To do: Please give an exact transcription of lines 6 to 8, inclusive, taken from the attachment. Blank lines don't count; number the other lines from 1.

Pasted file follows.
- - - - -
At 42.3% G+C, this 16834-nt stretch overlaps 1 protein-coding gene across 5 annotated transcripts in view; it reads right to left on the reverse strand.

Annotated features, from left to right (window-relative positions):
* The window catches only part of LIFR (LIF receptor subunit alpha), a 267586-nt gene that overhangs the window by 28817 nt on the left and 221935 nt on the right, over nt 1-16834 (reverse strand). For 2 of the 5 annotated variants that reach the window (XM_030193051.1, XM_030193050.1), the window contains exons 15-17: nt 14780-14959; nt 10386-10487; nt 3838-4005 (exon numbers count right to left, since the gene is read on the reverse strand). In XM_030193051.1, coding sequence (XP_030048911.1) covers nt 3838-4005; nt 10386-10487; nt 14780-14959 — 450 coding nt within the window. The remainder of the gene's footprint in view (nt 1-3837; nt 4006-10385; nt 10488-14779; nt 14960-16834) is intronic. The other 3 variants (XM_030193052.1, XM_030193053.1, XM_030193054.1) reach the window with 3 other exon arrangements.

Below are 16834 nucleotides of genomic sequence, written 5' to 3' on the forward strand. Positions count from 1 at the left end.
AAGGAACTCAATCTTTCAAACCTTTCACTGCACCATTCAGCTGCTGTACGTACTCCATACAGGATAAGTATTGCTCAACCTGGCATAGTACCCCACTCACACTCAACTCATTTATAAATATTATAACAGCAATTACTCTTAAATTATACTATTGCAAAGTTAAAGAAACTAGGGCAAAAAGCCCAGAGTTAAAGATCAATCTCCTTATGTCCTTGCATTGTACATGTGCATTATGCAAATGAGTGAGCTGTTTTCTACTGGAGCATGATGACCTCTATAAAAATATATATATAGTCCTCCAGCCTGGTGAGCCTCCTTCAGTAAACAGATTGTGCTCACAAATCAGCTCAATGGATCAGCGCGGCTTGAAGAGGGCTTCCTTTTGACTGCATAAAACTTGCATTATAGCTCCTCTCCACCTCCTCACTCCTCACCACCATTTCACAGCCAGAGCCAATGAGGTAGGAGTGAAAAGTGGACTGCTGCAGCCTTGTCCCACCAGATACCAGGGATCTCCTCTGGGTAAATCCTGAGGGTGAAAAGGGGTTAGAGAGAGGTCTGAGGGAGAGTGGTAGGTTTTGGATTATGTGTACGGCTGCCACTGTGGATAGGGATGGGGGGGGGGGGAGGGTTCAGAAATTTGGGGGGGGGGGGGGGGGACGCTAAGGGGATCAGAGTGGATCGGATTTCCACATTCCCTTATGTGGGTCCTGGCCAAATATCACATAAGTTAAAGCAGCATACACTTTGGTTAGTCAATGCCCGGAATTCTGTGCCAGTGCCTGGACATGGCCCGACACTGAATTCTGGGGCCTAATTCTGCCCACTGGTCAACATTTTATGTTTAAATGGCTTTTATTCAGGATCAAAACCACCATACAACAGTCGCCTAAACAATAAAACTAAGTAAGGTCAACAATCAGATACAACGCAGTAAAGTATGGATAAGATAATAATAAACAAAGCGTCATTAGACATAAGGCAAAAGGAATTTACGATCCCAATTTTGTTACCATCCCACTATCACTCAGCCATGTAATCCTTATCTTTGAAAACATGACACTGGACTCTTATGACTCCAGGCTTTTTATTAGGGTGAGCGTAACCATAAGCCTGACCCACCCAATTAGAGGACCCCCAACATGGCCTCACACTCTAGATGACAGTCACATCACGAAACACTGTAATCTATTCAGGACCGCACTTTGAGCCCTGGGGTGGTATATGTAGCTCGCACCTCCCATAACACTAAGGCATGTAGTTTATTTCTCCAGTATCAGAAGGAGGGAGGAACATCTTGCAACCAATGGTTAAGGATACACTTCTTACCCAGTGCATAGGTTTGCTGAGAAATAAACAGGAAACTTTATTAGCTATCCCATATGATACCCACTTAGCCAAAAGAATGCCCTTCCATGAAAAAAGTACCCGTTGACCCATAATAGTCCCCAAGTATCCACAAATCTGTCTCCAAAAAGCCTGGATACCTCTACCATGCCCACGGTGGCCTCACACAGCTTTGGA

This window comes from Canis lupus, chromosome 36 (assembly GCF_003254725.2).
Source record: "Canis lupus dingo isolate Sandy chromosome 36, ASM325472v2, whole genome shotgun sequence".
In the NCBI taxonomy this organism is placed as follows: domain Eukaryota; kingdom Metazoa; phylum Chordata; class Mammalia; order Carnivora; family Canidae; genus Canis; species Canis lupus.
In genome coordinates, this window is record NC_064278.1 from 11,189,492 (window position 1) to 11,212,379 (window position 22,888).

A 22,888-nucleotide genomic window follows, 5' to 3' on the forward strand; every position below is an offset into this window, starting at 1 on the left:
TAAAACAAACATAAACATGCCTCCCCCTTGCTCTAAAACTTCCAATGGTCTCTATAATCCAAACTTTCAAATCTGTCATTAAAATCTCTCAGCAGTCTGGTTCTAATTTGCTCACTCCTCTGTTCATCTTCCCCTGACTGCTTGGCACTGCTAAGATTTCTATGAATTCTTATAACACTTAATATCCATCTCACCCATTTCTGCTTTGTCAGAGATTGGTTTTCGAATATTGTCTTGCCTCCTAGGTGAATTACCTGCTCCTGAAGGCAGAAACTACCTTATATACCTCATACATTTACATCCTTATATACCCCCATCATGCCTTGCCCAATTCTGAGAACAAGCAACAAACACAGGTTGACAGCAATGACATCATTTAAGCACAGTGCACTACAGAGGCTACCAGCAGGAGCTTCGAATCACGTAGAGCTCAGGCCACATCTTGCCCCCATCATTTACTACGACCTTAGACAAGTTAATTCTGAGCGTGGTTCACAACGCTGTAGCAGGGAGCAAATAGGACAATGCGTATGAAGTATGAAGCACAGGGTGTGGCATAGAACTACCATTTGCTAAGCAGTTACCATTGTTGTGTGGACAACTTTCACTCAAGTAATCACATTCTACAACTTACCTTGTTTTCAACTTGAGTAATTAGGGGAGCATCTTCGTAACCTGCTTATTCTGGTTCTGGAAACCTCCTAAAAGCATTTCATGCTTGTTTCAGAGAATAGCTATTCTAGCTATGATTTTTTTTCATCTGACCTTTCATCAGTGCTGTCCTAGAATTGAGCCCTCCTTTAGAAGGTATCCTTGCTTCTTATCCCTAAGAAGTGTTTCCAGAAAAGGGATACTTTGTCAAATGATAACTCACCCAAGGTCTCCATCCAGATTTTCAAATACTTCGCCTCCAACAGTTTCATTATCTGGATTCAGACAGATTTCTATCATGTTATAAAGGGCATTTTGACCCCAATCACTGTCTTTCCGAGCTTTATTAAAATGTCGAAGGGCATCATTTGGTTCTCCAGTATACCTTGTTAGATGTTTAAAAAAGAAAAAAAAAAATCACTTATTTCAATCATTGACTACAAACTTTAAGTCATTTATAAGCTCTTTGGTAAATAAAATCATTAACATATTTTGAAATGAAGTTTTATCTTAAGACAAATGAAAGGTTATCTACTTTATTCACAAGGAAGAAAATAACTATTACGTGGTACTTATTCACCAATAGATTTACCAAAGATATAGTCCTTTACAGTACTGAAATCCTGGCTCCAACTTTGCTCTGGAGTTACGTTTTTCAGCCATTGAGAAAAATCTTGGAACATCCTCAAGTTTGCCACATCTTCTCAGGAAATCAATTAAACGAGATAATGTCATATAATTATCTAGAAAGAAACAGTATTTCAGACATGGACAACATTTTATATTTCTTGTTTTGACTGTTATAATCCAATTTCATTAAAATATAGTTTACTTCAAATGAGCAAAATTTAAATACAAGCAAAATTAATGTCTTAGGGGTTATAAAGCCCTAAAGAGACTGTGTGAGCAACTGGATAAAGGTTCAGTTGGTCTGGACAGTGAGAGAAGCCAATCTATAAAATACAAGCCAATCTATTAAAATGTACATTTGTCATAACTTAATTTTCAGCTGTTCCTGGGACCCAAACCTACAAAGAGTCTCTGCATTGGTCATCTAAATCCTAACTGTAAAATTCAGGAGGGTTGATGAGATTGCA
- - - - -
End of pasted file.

This window comes from Canis lupus, chromosome 36 (assembly GCF_003254725.2).
Source record: "Canis lupus dingo isolate Sandy chromosome 36, ASM325472v2, whole genome shotgun sequence".
In the NCBI taxonomy this organism is placed as follows: domain Eukaryota; kingdom Metazoa; phylum Chordata; class Mammalia; order Carnivora; family Canidae; genus Canis; species Canis lupus.